A Siberian Red 105…

posted in: Family, Travel | 1

In 3 days time, just as the UK gets it’s long overdue heatwave, we’ll be packing our car & heading off for sunnier climes… A drive down to Dover to catch a ferry to Calais and then a 3 day drive down through France to a Spanish villa near Zaragoza. After a week of hopefully doing very little, we’re then faced with a 2 day drive up to a French campsite, 2 days camping, followed by a another day up to Calais and then a final day driving back home. Simples :roll: The Olympic torch will be making it’s merry/annoying way around London on the day we attempt to get down to Dover, the Olympics will be in full flow the day we attempt to cross London on our return, and then there’s the ‘small’ matter of our tent…

We’ve had a Siberian Red 105 up in our loft for almost 2 years now. Unused & unopened. For people who can’t be bothered to click on the link, the Siberian Red 105 is basically a monstrous canvas bungalow :shock: Knowing how complicated these things can be to erect we wisely decided to give the canvas bungalow a trial run in our garden this afternoon… It could’ve gone better!!!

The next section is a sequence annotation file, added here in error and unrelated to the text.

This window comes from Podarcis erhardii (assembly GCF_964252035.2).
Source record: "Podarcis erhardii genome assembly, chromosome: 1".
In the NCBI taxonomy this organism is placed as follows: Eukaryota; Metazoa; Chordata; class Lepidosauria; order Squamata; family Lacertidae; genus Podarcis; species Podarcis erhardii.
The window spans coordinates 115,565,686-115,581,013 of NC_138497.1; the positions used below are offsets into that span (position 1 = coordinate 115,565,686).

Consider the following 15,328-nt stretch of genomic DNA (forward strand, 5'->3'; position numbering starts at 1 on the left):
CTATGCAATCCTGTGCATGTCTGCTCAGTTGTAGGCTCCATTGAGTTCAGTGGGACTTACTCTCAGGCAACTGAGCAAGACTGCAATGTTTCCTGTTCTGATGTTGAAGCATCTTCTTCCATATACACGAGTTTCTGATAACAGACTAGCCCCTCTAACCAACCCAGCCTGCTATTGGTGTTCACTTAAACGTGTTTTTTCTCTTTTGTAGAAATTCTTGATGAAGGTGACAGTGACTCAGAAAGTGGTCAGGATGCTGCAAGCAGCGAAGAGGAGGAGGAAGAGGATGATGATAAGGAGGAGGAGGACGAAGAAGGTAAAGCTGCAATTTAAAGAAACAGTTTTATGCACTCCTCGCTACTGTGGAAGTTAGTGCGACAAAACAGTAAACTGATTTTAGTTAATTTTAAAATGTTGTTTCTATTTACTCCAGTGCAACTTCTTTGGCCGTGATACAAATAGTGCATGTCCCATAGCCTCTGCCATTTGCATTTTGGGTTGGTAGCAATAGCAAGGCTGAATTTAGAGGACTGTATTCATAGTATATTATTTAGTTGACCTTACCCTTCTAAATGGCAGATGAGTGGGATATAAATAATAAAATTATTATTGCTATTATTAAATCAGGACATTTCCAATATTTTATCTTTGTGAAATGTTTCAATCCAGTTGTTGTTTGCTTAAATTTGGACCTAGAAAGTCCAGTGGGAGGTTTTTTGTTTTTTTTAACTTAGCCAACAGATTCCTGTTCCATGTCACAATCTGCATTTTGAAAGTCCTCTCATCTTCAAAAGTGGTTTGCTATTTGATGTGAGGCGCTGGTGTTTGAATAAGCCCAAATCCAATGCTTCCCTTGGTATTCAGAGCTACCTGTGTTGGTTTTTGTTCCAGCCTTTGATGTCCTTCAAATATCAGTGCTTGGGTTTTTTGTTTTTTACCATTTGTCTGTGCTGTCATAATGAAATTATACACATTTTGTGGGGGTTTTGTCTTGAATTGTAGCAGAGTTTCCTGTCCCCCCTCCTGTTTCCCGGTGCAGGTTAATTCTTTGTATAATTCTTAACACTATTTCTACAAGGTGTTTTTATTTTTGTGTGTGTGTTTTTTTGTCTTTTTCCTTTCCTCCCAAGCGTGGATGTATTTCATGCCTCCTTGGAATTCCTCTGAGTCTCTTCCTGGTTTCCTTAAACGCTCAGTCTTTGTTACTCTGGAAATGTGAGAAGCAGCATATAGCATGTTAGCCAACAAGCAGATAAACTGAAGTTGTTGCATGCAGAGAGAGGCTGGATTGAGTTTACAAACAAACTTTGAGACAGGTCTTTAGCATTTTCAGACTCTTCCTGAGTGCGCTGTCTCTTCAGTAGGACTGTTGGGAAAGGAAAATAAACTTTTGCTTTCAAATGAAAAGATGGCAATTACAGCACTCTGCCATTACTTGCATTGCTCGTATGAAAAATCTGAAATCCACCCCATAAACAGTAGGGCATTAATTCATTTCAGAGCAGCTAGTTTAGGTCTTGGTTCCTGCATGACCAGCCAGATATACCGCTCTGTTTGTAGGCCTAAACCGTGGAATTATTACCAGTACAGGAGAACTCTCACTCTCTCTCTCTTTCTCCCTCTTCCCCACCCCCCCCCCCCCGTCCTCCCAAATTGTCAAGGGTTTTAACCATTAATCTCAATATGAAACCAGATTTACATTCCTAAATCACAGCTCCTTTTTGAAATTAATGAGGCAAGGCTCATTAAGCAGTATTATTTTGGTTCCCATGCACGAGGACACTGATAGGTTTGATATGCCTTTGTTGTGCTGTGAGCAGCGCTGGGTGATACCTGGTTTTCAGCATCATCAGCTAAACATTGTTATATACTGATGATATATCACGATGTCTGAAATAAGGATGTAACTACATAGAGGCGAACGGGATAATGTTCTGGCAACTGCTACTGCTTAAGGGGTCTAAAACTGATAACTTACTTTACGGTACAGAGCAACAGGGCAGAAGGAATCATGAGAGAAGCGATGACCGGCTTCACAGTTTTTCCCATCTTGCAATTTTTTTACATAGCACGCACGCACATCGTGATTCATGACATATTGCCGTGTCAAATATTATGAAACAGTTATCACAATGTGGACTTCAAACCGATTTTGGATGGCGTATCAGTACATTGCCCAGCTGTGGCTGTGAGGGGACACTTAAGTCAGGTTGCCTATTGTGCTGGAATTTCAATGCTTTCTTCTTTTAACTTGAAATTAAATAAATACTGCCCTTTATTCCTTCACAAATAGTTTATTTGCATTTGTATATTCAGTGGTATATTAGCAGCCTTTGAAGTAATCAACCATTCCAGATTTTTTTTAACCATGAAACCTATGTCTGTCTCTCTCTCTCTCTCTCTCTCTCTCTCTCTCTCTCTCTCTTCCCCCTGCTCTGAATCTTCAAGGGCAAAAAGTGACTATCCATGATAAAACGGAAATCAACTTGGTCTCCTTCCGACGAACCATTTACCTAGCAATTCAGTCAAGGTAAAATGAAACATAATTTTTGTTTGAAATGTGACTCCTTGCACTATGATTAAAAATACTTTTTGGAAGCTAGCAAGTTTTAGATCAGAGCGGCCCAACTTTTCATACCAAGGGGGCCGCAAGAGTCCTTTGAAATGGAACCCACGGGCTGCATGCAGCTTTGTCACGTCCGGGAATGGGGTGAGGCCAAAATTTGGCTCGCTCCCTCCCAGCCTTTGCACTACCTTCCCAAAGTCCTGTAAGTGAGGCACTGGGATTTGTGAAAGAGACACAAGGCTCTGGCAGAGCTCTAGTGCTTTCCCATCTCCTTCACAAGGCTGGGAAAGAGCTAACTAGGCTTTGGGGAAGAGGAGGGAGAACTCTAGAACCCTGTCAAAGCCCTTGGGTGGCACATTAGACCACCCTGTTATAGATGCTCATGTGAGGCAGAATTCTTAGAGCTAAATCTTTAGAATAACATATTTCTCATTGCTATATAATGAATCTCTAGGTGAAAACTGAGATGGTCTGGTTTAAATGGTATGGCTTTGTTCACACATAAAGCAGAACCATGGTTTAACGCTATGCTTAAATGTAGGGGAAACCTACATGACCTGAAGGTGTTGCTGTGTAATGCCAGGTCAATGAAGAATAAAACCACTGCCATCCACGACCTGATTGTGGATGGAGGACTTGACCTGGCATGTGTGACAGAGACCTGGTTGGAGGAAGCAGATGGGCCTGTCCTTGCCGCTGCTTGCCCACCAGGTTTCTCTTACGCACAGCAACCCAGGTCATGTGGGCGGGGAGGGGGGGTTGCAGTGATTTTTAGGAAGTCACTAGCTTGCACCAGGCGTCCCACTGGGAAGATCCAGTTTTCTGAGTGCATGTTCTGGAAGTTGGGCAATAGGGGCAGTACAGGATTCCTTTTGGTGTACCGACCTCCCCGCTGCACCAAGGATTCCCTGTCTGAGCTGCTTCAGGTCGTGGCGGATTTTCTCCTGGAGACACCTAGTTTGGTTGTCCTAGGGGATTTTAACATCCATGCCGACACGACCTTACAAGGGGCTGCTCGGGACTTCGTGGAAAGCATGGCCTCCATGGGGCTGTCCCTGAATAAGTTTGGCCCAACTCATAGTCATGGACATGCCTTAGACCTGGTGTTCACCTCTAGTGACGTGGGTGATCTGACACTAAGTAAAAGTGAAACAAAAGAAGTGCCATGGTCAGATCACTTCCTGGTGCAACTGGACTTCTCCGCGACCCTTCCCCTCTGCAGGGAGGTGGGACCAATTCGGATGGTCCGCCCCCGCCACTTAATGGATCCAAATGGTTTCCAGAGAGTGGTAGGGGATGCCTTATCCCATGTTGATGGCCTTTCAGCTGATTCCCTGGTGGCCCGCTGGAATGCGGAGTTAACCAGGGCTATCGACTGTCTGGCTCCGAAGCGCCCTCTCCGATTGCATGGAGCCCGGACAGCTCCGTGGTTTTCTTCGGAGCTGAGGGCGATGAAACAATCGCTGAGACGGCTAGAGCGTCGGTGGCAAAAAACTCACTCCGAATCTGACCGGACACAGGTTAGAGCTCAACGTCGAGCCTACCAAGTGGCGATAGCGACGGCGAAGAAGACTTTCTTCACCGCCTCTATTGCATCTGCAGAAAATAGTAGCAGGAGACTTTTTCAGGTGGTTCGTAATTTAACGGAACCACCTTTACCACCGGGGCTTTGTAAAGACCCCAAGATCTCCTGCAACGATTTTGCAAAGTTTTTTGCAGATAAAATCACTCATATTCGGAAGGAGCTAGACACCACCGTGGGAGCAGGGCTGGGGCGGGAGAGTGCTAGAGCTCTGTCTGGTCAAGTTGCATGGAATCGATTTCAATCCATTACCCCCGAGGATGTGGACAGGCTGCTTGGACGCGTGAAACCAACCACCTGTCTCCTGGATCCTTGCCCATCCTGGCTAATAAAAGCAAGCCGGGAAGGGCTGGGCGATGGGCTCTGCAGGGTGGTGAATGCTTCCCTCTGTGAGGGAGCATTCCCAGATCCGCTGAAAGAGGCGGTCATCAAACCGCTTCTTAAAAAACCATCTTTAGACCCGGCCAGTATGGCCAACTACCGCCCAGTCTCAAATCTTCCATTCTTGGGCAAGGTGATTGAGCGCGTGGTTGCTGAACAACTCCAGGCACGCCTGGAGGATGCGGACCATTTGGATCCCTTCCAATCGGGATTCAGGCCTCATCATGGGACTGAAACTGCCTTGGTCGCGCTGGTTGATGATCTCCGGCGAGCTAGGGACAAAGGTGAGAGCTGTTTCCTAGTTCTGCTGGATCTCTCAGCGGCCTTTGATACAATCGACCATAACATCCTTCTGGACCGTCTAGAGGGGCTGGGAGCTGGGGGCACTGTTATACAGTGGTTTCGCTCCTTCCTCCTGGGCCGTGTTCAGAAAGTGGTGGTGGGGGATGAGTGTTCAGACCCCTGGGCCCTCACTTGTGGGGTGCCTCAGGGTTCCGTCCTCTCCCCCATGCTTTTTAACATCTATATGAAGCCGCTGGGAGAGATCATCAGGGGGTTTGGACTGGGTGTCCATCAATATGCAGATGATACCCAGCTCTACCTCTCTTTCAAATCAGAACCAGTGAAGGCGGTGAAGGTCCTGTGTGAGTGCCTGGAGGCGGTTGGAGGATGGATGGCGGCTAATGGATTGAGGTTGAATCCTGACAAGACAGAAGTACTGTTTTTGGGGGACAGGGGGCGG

To start with, our fairly large lawn is not quite as big as a Siberian Red 105. Thankfully the lawn + border + veg patch is big enough for the canvas  bungalow. The next problem we encountered was the very brief written instructions. A simple diagram or 2 would surely not be too much to ask for? After a painful (but nothing compared to what would soon follow…) battle with the tent we finally realised that I’d put 2 of the poles in wrong. To remedy this we went to remove the incorrect poles, which had been squeezed into slots they shouldn’t fit into. Unbeknown to us, one of the pole sections had started to split… And as we began to slide the ‘split’ pole free from the tent a large shard of carbon-fibre tent pole pierced into Tracy’s finger :shock: If you heard a noise at around 2:00 PM today, then this will explain it. At first we thought that we’d removed the offending splinter, but Tracy soon realised that something else was buried deeper within her rather swollen finger.

A & EThe next hour was spent at the rather nice A&E department in Mansfield. Tracy was assessed, x-rayed (apparently carbon-fibre doesn’t show on an x-ray), injected, cut into, dug into and bandaged up. We’re still not 100% sure that everything has been removed (we suspect it hasn’t), but thankfully it’s a lot better than it was… Back home, the first thing I did was to hastily pack up a Siberian Red 105 and to chuck it unceremoniously back into our loft!!! The old faithful tent will now be coming away with us next week.

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